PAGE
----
Curated by John Wolf
2231 S Western Ave, Los Angeles
Opening Reception: October 1, 2016
October 1 – November 30, 2016
Daniel Arsham, Louise Bonnet, Polly Borland, Delia Brown, Greg Colson, Zoe Crosher, Gregory Crewdson, Mira Dancy, Marlene Dumas, Celeste Dupuy-Spencer, Danny Fox, Nicole Eisenmann, Derek Fordjour, Louisa Gagliardi, Brendan Getz, Laurent Grasso, Heidi Hahn, Marc Horowitz, Ridley Howard, Leonhard Hurlmeier, Joshua Jefferson, Chantal Joffe, Jordan Kasey, Hoda Kashiha, Friedrich Kunath, Kelly Lamb, Tala Madani, Robert Mapplethorpe, Max Maslansky, Tony Matelli, Simon Mathers, John Millei, Marilyn Minter, Alice Neel, Laurie Nye, Jennifer Packer, Vernon Price, Tal R, Yves Scherer, Alexander Ruthner, Peter Stichbury, Claire Tabouret, Johan Tahon, Mateo Tannatt, Kenneth Tam, Henry Taylor, Ed Templeton, Mark Verabioff, Jessica Williams, Nicole Wittenberg, Bradley Wood
Human Condition is comprised of emerging and established artists from Los Angeles, New York, and Europe within an unusual context – an abandoned hospital (previously the LA Metropolitan Medical Center) in the bourgeoning West Adams district on the border of South Los Angeles. Home to many working artists, this exhibition, curated by John Wolf, strives to bring attention back to this culturally and historically rich area of Los Angeles. Once considered Los Angeles’ affluent neighborhood at the turn of the 20th century, its decay over the years due to the development of the 10 freeway, Hancock Park, Hollywood, and Beverly Hills, has recently made an upward turn with an increasing interest in redeveloping the area and a commitment to supporting the local art scene.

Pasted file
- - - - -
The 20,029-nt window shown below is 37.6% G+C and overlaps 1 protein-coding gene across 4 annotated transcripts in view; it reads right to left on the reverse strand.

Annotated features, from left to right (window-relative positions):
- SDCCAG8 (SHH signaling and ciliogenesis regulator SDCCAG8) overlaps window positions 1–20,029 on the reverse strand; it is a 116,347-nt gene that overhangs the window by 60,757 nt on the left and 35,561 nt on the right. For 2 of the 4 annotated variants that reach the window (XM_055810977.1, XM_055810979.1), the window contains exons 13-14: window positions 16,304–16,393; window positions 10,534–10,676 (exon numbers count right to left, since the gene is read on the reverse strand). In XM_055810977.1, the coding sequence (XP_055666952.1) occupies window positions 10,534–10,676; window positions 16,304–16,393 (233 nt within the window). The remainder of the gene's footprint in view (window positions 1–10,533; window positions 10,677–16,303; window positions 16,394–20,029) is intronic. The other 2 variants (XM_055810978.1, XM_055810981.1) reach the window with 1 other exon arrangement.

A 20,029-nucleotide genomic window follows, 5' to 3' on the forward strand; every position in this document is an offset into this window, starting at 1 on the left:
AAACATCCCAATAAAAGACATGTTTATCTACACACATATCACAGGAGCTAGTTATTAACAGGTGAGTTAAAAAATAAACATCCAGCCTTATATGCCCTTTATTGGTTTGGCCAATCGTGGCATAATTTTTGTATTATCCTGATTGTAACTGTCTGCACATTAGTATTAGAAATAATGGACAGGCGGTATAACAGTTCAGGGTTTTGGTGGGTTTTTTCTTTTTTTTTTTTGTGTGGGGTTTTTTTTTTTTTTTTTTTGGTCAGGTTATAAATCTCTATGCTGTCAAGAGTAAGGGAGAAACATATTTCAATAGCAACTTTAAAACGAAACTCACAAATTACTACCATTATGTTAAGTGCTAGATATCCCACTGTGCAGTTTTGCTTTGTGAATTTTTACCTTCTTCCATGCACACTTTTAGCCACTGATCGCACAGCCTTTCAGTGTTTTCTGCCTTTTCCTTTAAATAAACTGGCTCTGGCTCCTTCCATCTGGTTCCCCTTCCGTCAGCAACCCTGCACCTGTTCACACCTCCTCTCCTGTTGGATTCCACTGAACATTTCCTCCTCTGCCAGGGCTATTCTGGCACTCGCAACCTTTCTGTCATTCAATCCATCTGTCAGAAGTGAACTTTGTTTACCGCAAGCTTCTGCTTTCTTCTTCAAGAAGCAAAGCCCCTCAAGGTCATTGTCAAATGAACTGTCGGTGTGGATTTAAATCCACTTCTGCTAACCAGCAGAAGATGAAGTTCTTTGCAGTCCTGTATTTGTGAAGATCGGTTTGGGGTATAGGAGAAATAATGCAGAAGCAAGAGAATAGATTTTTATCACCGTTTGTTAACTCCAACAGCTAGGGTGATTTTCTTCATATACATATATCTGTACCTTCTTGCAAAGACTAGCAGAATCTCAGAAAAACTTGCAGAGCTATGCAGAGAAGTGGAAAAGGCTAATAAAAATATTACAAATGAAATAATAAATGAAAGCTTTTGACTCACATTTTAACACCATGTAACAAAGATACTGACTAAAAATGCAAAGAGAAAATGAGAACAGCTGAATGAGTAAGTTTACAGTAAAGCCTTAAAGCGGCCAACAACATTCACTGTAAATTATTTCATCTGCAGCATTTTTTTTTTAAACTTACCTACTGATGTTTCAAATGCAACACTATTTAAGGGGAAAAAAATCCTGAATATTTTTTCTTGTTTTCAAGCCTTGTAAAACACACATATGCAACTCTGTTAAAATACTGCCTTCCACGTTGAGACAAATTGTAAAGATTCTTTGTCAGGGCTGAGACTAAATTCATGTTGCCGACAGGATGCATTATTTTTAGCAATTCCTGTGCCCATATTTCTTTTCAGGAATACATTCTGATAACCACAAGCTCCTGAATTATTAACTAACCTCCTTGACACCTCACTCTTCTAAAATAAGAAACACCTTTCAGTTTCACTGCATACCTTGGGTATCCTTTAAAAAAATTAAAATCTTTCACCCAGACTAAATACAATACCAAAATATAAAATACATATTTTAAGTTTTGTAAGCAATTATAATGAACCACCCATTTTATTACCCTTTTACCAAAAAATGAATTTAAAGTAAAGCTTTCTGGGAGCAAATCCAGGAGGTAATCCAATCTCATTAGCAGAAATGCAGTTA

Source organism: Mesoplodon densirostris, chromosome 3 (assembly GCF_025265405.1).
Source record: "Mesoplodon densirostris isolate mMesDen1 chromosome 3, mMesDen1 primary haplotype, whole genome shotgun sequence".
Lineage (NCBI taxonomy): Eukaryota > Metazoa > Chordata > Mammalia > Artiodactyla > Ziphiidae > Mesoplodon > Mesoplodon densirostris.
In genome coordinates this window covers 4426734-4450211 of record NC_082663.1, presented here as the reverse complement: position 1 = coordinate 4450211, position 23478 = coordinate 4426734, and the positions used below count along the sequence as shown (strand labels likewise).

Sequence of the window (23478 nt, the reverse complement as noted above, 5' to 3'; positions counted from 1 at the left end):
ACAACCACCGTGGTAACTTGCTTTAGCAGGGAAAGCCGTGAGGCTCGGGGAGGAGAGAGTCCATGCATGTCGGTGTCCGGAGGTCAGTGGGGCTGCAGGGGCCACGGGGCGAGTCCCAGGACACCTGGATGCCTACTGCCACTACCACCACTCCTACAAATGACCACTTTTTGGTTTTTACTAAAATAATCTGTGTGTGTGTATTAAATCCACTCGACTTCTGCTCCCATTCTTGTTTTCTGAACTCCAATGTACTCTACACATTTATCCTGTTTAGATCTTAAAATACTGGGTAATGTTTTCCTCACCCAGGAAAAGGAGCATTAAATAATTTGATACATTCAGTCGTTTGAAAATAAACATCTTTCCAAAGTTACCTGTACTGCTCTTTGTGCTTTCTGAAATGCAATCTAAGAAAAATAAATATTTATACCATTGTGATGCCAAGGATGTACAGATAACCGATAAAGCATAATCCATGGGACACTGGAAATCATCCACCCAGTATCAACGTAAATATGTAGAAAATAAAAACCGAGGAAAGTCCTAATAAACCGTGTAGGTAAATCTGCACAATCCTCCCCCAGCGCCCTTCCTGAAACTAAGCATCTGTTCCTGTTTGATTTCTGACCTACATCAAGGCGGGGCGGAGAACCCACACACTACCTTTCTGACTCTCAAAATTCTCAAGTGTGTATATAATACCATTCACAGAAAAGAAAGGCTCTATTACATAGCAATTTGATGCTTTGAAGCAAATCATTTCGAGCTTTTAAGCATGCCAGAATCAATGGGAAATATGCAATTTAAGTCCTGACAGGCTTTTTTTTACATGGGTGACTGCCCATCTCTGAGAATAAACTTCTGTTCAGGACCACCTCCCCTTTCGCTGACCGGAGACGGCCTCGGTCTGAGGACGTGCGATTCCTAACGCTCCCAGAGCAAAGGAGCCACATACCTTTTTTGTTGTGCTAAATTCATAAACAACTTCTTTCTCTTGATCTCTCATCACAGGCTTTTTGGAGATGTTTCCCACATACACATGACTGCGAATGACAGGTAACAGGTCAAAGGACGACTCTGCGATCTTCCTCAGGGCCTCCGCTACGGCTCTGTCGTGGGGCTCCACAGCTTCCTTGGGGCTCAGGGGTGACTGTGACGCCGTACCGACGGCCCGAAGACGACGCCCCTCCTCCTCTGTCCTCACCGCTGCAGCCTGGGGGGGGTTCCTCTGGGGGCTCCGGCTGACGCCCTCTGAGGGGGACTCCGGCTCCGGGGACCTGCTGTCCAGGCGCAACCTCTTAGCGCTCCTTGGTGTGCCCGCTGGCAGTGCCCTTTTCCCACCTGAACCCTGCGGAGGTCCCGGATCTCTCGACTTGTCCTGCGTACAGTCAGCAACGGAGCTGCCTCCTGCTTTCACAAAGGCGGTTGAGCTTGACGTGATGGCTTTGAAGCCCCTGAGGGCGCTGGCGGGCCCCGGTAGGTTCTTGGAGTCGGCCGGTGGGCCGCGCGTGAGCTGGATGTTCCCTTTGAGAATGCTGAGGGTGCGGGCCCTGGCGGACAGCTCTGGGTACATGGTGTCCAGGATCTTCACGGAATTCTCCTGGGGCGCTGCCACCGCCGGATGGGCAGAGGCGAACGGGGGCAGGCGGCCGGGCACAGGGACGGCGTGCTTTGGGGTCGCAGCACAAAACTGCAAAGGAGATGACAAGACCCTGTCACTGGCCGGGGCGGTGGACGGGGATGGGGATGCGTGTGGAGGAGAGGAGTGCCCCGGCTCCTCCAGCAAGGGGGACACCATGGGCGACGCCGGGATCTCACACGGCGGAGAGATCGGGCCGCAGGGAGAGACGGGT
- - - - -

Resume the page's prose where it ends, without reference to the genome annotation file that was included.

Human Condition will bring awareness to an underrepresented arts district on the brink of change. Using the community as a backdrop, the spaces functional history serves as the thread that binds the transient force of the human condition on the physical plane in this otherwise under-served area.
Human Condition invites artists to explore emotional responses to the physical and psychological experience of an individual in its lifespan. Themes of joy, pain, trauma, and elation are all experienced within the same shell, similar to the exhibition space itself. The reaction to these emotional responses by viewers weaves through the narrative.Working within the context of a hospital is both an architectural investigation and rediscovery of the abundant resources left in this fertile neighborhood. Similar to the human form, both have the opportunity for redevelopment and change.
The works chosen for Human Condition will be on display in various settings within the hospital. Among the surgical rooms, maternity wards, psychiatric floor, cafeteria and foyer, artists will have the opportunity to work with the existing architecture, hospital furniture and the random remains of what has been left at the site. The works will range from sculpture, drawings, paintings, performance, and select immersive installations that draw inspiration from what once was enabling the viewer to transcend and draw a subjective narrative from the unsettling and dilapidated surroundings. The Human Condition is a unique opportunity for both artists and audiences to experience artwork outside of the confines of a white box and in a familiar yet strange platform.